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Roger Marshall Is Wrong for Kansas, Especially as America Fights a Global Pandemic

By August 4, 2020No Comments

Washington, DC — Tonight, Rep. Roger Marshall (KS-01) won the Kansas Republican Senate primary and will face off against Democratic State Sen. Barbara Bollier in November. Throughout his time in Congress, Rep. Marshall has opposed Medicaid expansion for Kansans and voted to repeal the Affordable Care Act. In response to tonight’s primary result, Protect Our Care Executive Director Brad Woodhouse issued the following statement:

“Roger Marshall is wrong for Kansas, particularly as America faces the ever worsening coronavirus pandemic. Marshall, who was a critical player in the push to strip health care from over 200,000 Kansans in 2017, wants to make it harder for people to access Medicaid at a time when it’s more important than ever to ensure people have access to the care they need. Kansans have a clear choice in November — a candidate who wants to take health care away or State Sen. Bollier, a doctor who will work to lower health care costs, improve health care and take the necessary steps to protect us from the coronavirus.” 


Rogers Marshall Supports Repealing The ACA And Its Protections For 1.2 Million Kansans with Pre-Existing Conditions

2017: Marshall Voted For AHCA. Marshall voted for passage of the American Health Care Act. [HR 1628, Roll Call Vote #256, 5/4/17

What Did AHCA Mean for Kansas? 

  • By 2026, 212,100 Kansans would lose coverage under this bill, including 53,300 in Yoder’s’ district. 
  • The nonpartisan Congressional Budget Office found that the American Health Care Act would have raised premiums 20 percent in 2018.
  • AHCA imposed what the AARP calls an “age tax” on older Americans. In Kansas, out-of-pocket costs for older people could increase by as much as $12,489 by 2026. 
  • The negative economic impact of the American Health Care Act would cause 5,698 Kansans to lose their jobs by 2022, including 1,154 in the 3rd congressional district

2020: Marshall Claims To Support “Covering Individuals With Pre-Existing Conditions,” But Continues To Support Repeal Of The ACA. “As a physician, Doc has seen firsthand the negative consequences of government-controlled healthcare systems. Obamacare, and now, government-controlled socialized medicine are some of the most egregious examples of what Doc has fought against. Government-run healthcare has not only harmed small business, but directly interferes with the doctor-patient relationship. For health care delivery to thrive in America and rural Kansas, we must repeal and replace these broken systems. In Congress, Congressman Marshall voted in favor of the repeal of the individual mandate, repeal of the Cadillac tax, and the repeal of the medical device tax; all of which President Trump then signed into law. Dr. Marshall supports covering individuals with pre-existing conditions.” [Kansans for Marshall, accessed 8/3/20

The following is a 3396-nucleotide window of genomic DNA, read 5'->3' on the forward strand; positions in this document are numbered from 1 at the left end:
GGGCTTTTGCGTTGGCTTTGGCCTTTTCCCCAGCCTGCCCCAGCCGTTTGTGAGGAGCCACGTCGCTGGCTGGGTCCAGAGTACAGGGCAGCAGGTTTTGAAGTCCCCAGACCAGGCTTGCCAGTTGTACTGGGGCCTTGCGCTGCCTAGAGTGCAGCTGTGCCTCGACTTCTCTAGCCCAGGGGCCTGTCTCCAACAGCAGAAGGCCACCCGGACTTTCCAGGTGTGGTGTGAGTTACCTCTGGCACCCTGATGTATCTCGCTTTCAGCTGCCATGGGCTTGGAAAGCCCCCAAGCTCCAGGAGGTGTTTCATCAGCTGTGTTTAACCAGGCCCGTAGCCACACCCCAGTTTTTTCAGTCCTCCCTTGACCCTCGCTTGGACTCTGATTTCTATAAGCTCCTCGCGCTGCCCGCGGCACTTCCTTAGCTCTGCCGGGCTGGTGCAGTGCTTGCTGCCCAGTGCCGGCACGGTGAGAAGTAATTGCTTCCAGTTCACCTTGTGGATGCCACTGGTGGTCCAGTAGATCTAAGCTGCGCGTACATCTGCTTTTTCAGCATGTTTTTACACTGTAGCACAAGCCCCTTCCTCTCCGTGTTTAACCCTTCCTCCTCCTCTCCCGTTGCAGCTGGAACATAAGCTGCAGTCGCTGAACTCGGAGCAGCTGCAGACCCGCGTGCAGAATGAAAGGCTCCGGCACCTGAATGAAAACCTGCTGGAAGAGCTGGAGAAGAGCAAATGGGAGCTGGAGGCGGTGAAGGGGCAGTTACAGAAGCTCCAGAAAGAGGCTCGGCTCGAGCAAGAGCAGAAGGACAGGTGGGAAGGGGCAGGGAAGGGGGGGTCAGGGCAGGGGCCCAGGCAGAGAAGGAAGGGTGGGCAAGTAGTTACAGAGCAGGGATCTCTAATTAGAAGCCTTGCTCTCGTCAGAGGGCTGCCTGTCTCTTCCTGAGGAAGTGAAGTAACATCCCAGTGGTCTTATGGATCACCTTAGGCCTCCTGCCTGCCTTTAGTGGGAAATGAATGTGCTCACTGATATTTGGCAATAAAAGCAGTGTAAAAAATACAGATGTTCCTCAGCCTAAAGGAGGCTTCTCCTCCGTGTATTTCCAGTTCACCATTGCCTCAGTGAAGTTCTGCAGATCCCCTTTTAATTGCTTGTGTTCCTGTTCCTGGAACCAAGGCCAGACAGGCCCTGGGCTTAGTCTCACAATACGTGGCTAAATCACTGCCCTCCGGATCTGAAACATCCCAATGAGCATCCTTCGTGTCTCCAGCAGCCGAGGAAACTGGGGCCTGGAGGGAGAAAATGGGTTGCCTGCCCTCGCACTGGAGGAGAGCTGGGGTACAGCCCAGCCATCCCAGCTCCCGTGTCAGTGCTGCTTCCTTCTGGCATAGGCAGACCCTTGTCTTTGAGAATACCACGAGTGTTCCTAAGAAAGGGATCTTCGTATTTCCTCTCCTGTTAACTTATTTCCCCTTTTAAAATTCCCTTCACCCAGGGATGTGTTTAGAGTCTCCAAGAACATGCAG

2017: Marshall Was Part Of The GOP Doctors Caucus, A “Critical Player” In Efforts To Repeal. “When the longtime obstetrician first announced his candidacy in April 2015, it was far from a given that he could unseat a Republican incumbent or that his party would win the White House and complete control of Congress. But now he finds himself thrust straight into the hotter-than-ever fire of Washington health policy — and his party finds itself tantalizingly close to its dream of repealing the Affordable Care Act. ‘Letting the government run anything, including health care, what happens is prices go up and competition goes down,’ Marshall said in a recent interview at his office. ‘What we were doing was not working.’ He plans to add his on-the-ground experiences with the law to the debate in the halls of the Capitol. ‘I may be the only physician in Congress to help run a hospital.’ Marshall has joined the GOP Doctors Caucus, a group of 16 lawmakers with health care backgrounds who have put themselves at the center of the effort to unwind the Affordable Care Act. Two of its members have introduced legislation that would undo major elements of the ACA, and all see themselves as critical players in shaping whatever would replace it.” [Stat, 3/3/17

2017: Marshall Opposes Medicaid Expansion Because “There Is A Group Of People That Just Don’t Want Health Care And Aren’t Going To Take Care Of Themselves.” “The law’s Medicaid expansion, which Kansas has not adopted despite support from many hospitals, including some of Marshall’s former colleagues, is one of the big sticking points for Republicans. Many GOP-led states adopted it and want to see it preserved in some form. Marshall doesn’t believe it has helped, an outlook that sheds light on how this new player in Washington understands health policy. ‘Just like Jesus said, ‘The poor will always be with us,’ he said. ‘There is a group of people that just don’t want health care and aren’t going to take care of themselves.’ Pressed on that point, Marshall shrugged. ‘Just, like, homeless people. … I think just morally, spiritually, socially, [some people] just don’t want health care,’ he said. ‘The Medicaid population, which is [on] a free credit card, as a group, do probably the least preventive medicine and taking care of themselves and eating healthy and exercising. And I’m not judging, I’m just saying socially that’s where they are. So there’s a group of people that even with unlimited access to health care are only going to use the emergency room when their arm is chopped off or when their pneumonia is so bad they get brought [into] the ER.’” [Stat, 3/3/17